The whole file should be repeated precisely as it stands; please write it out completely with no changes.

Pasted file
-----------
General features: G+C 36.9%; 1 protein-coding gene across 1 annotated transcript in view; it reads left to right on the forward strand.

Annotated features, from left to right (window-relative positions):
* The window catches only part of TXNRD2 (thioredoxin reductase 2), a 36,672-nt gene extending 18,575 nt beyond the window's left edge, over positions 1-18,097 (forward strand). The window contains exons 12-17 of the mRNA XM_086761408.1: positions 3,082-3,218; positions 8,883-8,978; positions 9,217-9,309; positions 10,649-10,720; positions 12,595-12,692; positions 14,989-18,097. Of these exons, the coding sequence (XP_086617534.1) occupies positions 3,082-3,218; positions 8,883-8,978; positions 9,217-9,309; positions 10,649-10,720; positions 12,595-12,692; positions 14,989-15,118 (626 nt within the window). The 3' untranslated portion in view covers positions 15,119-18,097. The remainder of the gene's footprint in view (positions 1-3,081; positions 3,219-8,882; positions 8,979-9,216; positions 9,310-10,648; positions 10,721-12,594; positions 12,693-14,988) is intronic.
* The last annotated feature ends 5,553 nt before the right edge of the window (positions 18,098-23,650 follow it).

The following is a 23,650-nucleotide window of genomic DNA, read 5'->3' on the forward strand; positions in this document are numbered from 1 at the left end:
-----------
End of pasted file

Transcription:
General features: G+C 36.9%; 1 protein-coding gene across 1 annotated transcript in view; it reads left to right on the forward strand.

Annotated features, from left to right (window-relative positions):
* The window catches only part of TXNRD2 (thioredoxin reductase 2), a 36,672-nt gene extending 18,575 nt beyond the window's left edge, over positions 1-18,097 (forward strand). The window contains exons 12-17 of the mRNA XM_086761408.1: positions 3,082-3,218; positions 8,883-8,978; positions 9,217-9,309; positions 10,649-10,720; positions 12,595-12,692; positions 14,989-18,097. Of these exons, the coding sequence (XP_086617534.1) occupies positions 3,082-3,218; positions 8,883-8,978; positions 9,217-9,309; positions 10,649-10,720; positions 12,595-12,692; positions 14,989-15,118 (626 nt within the window). The 3' untranslated portion in view covers positions 15,119-18,097. The remainder of the gene's footprint in view (positions 1-3,081; positions 3,219-8,882; positions 8,979-9,216; positions 9,310-10,648; positions 10,721-12,594; positions 12,693-14,988) is intronic.
* The last annotated feature ends 5,553 nt before the right edge of the window (positions 18,098-23,650 follow it).

The following is a 23,650-nucleotide window of genomic DNA, read 5'->3' on the forward strand; positions in this document are numbered from 1 at the left end: